Chris Brennan
    Catonsville.

    Liked by 1 person

  7. Dan, I read this article. I was deeply moved by your thoughts. To me, a life long Catholic, Priests have always been the people who simply ran the day to day operations of the church. Early on , in Catholic School, I ran across a Priest, who lied at will. He told stories on Sunday from the altar about nameless, faceless kids in my class that were lies. I approached my father about this. My Dad was a PhD, in the Development of Educational Thought. He was a devout Catholic. He was a believer in Jesus Christ. He was a kind and giving human being. He was a human rights activist. He was all things you would want to be. So his 8th grade daughter approaches him about a Priest who she knows is telling lies and asks, what do I do? His response has helped me throughout my life. He said, You do nothing, but now you know who he is.” Always remember who he is. We know who these bishops are. Now we know.

    Liked by 2 people

  8. Wow. The comments are all as profound as the article. I struggle with my faith especially in the aftermath of the sexual abuse scandal and even more considering the concerted cover-up by church officials. I know my feeling toward the Church has changed since that fiasco. It hurt my soul. It’s not for us, including the priests, to judge one another. That’s in both the old and new testaments. I try to focus on the message of Jesus and pay less attention to the parts of the church managed by man. But I am much less concerned with the ‘Catholic Rule Book’ these days because it seems that everyone has his own idea of what it says and what it means. However, if the Church yields to political pressure to deny communion to our President, that may be it for me. I think Jesus was pretty clear on the difference between what belongs to the world and what belongs to heaven.

    Liked by 1 person

  9. I think the Catholic Church should probably state at such gatherings that receiving communion is accepting the belief that it IS the body and blood of Christ and that it does not represent the body and blood of Christ. So if you are receiving communion you believe this to be true. No priest should be judging worth or if you qualify at the alter.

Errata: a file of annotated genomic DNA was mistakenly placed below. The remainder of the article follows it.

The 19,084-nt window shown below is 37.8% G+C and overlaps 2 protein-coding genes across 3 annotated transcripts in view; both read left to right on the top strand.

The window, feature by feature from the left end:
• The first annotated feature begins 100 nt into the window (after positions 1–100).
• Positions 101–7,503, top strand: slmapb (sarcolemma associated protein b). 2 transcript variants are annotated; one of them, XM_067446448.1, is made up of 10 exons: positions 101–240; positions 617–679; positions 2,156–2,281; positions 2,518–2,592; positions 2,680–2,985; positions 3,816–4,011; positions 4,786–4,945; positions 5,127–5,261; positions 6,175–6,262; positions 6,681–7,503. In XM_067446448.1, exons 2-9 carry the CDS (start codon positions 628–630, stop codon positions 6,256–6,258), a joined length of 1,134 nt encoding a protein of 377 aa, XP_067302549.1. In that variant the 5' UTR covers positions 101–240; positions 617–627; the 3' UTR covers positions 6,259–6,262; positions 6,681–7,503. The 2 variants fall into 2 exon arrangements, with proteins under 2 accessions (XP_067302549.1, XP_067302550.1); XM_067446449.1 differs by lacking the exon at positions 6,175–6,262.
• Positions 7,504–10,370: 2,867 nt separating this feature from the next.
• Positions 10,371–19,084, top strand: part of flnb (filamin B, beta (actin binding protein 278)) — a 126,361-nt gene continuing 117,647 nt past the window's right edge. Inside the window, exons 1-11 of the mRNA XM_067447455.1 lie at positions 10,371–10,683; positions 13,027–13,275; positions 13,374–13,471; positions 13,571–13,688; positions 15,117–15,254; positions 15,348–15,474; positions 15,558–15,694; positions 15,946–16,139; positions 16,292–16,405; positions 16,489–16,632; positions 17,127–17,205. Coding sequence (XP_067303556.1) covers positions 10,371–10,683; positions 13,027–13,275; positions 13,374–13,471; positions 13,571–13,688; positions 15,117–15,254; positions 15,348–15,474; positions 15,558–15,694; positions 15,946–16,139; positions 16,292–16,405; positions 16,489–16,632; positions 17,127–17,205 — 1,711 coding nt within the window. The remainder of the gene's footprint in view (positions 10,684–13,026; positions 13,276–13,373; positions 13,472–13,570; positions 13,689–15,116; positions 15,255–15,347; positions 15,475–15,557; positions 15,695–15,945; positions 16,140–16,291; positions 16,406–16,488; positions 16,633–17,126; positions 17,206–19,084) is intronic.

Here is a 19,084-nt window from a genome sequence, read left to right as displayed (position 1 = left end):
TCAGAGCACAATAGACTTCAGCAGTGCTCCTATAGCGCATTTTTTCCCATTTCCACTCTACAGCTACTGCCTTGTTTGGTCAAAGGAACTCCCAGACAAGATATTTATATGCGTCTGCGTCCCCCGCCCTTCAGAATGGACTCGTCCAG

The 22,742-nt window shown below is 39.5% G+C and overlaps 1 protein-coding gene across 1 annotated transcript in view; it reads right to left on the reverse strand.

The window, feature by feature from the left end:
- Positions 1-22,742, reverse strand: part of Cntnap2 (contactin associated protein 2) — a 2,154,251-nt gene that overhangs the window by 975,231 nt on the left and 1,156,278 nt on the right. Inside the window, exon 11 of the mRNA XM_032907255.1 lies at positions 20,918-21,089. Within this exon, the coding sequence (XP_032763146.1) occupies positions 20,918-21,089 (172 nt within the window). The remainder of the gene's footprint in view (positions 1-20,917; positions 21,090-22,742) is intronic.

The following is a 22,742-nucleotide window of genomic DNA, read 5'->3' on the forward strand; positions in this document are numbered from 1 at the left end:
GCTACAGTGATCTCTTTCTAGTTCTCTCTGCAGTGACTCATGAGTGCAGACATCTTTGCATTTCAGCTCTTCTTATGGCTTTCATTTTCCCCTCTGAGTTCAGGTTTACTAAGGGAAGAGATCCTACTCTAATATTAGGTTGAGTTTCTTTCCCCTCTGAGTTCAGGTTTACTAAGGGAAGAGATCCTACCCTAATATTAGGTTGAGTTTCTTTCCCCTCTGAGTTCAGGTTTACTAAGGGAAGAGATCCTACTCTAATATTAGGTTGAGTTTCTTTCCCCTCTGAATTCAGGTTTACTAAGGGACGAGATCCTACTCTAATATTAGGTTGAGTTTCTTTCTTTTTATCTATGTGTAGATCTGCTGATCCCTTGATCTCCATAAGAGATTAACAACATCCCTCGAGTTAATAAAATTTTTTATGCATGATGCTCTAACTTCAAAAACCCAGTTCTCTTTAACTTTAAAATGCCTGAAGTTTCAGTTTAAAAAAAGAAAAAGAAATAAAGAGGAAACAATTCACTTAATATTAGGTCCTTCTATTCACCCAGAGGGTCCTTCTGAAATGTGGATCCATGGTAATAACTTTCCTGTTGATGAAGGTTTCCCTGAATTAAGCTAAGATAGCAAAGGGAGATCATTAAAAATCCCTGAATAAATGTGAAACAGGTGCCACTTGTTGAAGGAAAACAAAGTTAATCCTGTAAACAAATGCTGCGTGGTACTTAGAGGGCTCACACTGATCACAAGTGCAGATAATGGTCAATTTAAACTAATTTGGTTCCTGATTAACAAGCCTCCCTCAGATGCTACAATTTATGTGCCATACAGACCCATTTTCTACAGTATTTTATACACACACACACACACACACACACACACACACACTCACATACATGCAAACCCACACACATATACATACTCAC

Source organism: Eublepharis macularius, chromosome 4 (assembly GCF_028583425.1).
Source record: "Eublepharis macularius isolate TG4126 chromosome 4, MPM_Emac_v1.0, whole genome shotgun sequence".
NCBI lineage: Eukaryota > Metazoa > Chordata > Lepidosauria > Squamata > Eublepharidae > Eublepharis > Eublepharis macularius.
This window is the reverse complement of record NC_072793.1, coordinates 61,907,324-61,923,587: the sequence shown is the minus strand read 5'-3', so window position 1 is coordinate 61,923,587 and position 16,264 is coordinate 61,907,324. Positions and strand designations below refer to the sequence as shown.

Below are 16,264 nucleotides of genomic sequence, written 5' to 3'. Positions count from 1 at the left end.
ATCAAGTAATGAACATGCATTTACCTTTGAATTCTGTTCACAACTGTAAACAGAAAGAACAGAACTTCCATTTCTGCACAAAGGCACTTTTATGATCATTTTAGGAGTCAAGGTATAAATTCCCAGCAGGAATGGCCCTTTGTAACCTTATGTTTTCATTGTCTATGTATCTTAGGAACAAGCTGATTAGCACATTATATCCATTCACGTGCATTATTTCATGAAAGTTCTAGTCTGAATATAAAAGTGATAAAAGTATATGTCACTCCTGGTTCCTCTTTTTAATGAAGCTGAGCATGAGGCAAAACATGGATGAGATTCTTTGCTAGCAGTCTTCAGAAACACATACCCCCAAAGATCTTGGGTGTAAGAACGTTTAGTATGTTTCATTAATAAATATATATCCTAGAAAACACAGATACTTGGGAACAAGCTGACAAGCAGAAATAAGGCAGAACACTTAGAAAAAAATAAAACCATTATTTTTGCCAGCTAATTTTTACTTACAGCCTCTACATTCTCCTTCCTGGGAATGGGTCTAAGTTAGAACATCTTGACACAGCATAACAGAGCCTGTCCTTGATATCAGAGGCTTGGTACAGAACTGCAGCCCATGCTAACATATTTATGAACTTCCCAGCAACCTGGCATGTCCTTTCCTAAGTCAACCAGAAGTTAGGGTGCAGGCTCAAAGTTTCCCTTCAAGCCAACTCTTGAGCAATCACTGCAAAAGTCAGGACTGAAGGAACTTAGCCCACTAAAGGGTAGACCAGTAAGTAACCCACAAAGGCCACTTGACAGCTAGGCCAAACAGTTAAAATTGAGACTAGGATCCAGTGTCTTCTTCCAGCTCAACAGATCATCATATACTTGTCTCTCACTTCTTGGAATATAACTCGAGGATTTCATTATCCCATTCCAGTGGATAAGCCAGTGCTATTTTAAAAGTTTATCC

Liked by 1 person

  10. Dan,
    I agree with you 100%. We buried my aunt this week, the last of my mother’s 8 Catholic siblings. As my cousins and I were looking at her wedding photo, we couldn’t help but notice the absence of one of their sisters in the bridal party. The reason: she had married a divorced man and a brusque priest had told her she was excommunicated. This so affected her that she left the church altogether, with no participation in her own sister’s nuptial mass. This was in 1952, and my grandmother had told the family, things will change in time. Nope.

    Liked by 1 person

  11. As the cousin by marriage of a Cardinal I agree that there is too much conservative politics in the Church. I refused to allow him (when a bishop) to perform our wedding ceremony because I didn’t like the homily he gave at my sister-in-law’s wedding; too much party-line Catholicism. I am pro-choice so I suppose I would be barred from Communion also by these rules. Jesus was loving and inclusive and that is what I want the Church to be, not so concerned with rules and prohibitions.

    Liked by 1 person

  12. And here we have yet another symptom presenting from this dying church. May it rest in peace and may we continue to find strength from our own faith in God. For me, this has become most effective without the influence of organized religion. Be still and know that I am God.

    Liked by 1 person